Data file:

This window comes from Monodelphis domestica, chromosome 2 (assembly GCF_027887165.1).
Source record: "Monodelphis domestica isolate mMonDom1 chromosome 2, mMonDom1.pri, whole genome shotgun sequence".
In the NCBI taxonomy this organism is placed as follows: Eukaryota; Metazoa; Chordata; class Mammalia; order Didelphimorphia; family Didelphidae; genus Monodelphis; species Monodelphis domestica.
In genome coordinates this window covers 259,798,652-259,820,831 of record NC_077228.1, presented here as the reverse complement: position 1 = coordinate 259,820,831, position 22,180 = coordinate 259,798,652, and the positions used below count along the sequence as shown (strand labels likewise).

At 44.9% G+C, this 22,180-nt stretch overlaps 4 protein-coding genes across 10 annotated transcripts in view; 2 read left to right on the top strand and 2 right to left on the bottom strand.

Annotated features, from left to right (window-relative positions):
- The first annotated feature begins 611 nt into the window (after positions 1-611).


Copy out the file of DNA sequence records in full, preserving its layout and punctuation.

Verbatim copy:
This window comes from Monodelphis domestica, chromosome 2 (assembly GCF_027887165.1).
Source record: "Monodelphis domestica isolate mMonDom1 chromosome 2, mMonDom1.pri, whole genome shotgun sequence".
In the NCBI taxonomy this organism is placed as follows: Eukaryota; Metazoa; Chordata; class Mammalia; order Didelphimorphia; family Didelphidae; genus Monodelphis; species Monodelphis domestica.
In genome coordinates this window covers 259,798,652-259,820,831 of record NC_077228.1, presented here as the reverse complement: position 1 = coordinate 259,820,831, position 22,180 = coordinate 259,798,652, and the positions used below count along the sequence as shown (strand labels likewise).

At 44.9% G+C, this 22,180-nt stretch overlaps 4 protein-coding genes across 10 annotated transcripts in view; 2 read left to right on the top strand and 2 right to left on the bottom strand.

Annotated features, from left to right (window-relative positions):
- The first annotated feature begins 611 nt into the window (after positions 1-611).